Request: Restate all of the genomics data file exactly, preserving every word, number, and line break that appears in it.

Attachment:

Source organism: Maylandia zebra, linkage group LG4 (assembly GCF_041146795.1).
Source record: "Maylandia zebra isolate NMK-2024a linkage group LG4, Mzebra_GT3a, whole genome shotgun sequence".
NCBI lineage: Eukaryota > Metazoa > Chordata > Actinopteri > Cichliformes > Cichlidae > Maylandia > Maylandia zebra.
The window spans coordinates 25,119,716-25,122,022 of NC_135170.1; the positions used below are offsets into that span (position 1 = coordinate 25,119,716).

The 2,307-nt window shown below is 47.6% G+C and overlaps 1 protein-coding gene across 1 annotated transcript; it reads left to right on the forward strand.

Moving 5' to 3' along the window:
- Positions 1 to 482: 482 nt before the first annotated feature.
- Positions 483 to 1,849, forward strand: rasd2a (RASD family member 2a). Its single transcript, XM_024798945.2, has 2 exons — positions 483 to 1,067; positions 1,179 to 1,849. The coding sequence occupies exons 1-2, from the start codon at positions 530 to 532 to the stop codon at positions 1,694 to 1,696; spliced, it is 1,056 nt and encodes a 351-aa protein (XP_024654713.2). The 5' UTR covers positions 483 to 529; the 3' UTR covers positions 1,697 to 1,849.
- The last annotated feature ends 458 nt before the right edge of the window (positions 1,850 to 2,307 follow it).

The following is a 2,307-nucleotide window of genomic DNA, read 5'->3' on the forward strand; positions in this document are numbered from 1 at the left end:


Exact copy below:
Source organism: Maylandia zebra, linkage group LG4 (assembly GCF_041146795.1).
Source record: "Maylandia zebra isolate NMK-2024a linkage group LG4, Mzebra_GT3a, whole genome shotgun sequence".
NCBI lineage: Eukaryota > Metazoa > Chordata > Actinopteri > Cichliformes > Cichlidae > Maylandia > Maylandia zebra.
The window spans coordinates 25,119,716-25,122,022 of NC_135170.1; the positions used below are offsets into that span (position 1 = coordinate 25,119,716).

The 2,307-nt window shown below is 47.6% G+C and overlaps 1 protein-coding gene across 1 annotated transcript; it reads left to right on the forward strand.

Moving 5' to 3' along the window:
- Positions 1 to 482: 482 nt before the first annotated feature.
- Positions 483 to 1,849, forward strand: rasd2a (RASD family member 2a). Its single transcript, XM_024798945.2, has 2 exons — positions 483 to 1,067; positions 1,179 to 1,849. The coding sequence occupies exons 1-2, from the start codon at positions 530 to 532 to the stop codon at positions 1,694 to 1,696; spliced, it is 1,056 nt and encodes a 351-aa protein (XP_024654713.2). The 5' UTR covers positions 483 to 529; the 3' UTR covers positions 1,697 to 1,849.
- The last annotated feature ends 458 nt before the right edge of the window (positions 1,850 to 2,307 follow it).

The following is a 2,307-nucleotide window of genomic DNA, read 5'->3' on the forward strand; positions in this document are numbered from 1 at the left end: